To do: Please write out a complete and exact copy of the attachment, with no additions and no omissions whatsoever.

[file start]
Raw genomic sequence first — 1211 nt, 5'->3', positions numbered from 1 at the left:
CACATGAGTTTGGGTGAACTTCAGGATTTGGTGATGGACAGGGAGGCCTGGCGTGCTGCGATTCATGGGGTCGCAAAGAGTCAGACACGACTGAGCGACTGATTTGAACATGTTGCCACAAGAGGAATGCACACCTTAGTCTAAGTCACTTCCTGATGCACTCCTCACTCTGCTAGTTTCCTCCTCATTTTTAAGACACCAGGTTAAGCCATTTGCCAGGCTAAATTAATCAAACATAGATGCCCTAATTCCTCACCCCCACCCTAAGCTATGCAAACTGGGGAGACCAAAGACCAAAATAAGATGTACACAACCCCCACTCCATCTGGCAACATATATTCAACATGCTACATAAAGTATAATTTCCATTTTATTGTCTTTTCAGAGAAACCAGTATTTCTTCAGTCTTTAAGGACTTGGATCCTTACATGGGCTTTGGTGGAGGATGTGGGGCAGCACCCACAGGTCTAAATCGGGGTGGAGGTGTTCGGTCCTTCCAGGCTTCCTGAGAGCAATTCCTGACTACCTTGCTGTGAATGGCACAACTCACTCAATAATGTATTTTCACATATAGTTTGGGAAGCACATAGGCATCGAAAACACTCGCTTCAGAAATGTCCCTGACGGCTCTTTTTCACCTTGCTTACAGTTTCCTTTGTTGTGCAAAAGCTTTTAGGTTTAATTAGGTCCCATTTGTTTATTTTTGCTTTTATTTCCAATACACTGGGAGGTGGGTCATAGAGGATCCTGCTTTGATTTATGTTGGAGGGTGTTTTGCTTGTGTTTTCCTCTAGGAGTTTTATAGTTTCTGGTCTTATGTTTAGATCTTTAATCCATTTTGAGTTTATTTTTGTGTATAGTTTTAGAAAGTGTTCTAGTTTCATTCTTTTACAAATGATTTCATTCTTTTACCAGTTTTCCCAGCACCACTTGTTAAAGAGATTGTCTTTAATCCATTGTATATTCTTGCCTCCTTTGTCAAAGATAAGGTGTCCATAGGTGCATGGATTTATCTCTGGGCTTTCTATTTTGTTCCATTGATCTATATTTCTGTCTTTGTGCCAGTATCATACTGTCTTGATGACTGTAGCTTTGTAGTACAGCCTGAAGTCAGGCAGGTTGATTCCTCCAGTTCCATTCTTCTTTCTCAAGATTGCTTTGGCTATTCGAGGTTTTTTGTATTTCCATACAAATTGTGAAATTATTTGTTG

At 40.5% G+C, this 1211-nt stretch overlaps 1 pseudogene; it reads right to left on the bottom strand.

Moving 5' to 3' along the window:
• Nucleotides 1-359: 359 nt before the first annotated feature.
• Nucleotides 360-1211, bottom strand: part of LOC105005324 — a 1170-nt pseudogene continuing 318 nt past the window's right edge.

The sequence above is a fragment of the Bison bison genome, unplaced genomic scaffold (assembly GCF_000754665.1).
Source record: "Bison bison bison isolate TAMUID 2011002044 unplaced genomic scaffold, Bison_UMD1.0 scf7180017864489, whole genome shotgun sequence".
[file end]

Raw genomic sequence first — 1211 nt, 5'->3', positions numbered from 1 at the left:
CACATGAGTTTGGGTGAACTTCAGGATTTGGTGATGGACAGGGAGGCCTGGCGTGCTGCGATTCATGGGGTCGCAAAGAGTCAGACACGACTGAGCGACTGATTTGAACATGTTGCCACAAGAGGAATGCACACCTTAGTCTAAGTCACTTCCTGATGCACTCCTCACTCTGCTAGTTTCCTCCTCATTTTTAAGACACCAGGTTAAGCCATTTGCCAGGCTAAATTAATCAAACATAGATGCCCTAATTCCTCACCCCCACCCTAAGCTATGCAAACTGGGGAGACCAAAGACCAAAATAAGATGTACACAACCCCCACTCCATCTGGCAACATATATTCAACATGCTACATAAAGTATAATTTCCATTTTATTGTCTTTTCAGAGAAACCAGTATTTCTTCAGTCTTTAAGGACTTGGATCCTTACATGGGCTTTGGTGGAGGATGTGGGGCAGCACCCACAGGTCTAAATCGGGGTGGAGGTGTTCGGTCCTTCCAGGCTTCCTGAGAGCAATTCCTGACTACCTTGCTGTGAATGGCACAACTCACTCAATAATGTATTTTCACATATAGTTTGGGAAGCACATAGGCATCGAAAACACTCGCTTCAGAAATGTCCCTGACGGCTCTTTTTCACCTTGCTTACAGTTTCCTTTGTTGTGCAAAAGCTTTTAGGTTTAATTAGGTCCCATTTGTTTATTTTTGCTTTTATTTCCAATACACTGGGAGGTGGGTCATAGAGGATCCTGCTTTGATTTATGTTGGAGGGTGTTTTGCTTGTGTTTTCCTCTAGGAGTTTTATAGTTTCTGGTCTTATGTTTAGATCTTTAATCCATTTTGAGTTTATTTTTGTGTATAGTTTTAGAAAGTGTTCTAGTTTCATTCTTTTACAAATGATTTCATTCTTTTACCAGTTTTCCCAGCACCACTTGTTAAAGAGATTGTCTTTAATCCATTGTATATTCTTGCCTCCTTTGTCAAAGATAAGGTGTCCATAGGTGCATGGATTTATCTCTGGGCTTTCTATTTTGTTCCATTGATCTATATTTCTGTCTTTGTGCCAGTATCATACTGTCTTGATGACTGTAGCTTTGTAGTACAGCCTGAAGTCAGGCAGGTTGATTCCTCCAGTTCCATTCTTCTTTCTCAAGATTGCTTTGGCTATTCGAGGTTTTTTGTATTTCCATACAAATTGTGAAATTATTTGTTG

At 40.5% G+C, this 1211-nt stretch overlaps 1 pseudogene; it reads right to left on the bottom strand.

Moving 5' to 3' along the window:
• Nucleotides 1-359: 359 nt before the first annotated feature.
• Nucleotides 360-1211, bottom strand: part of LOC105005324 — a 1170-nt pseudogene continuing 318 nt past the window's right edge.

The sequence above is a fragment of the Bison bison genome, unplaced genomic scaffold (assembly GCF_000754665.1).
Source record: "Bison bison bison isolate TAMUID 2011002044 unplaced genomic scaffold, Bison_UMD1.0 scf7180017864489, whole genome shotgun sequence".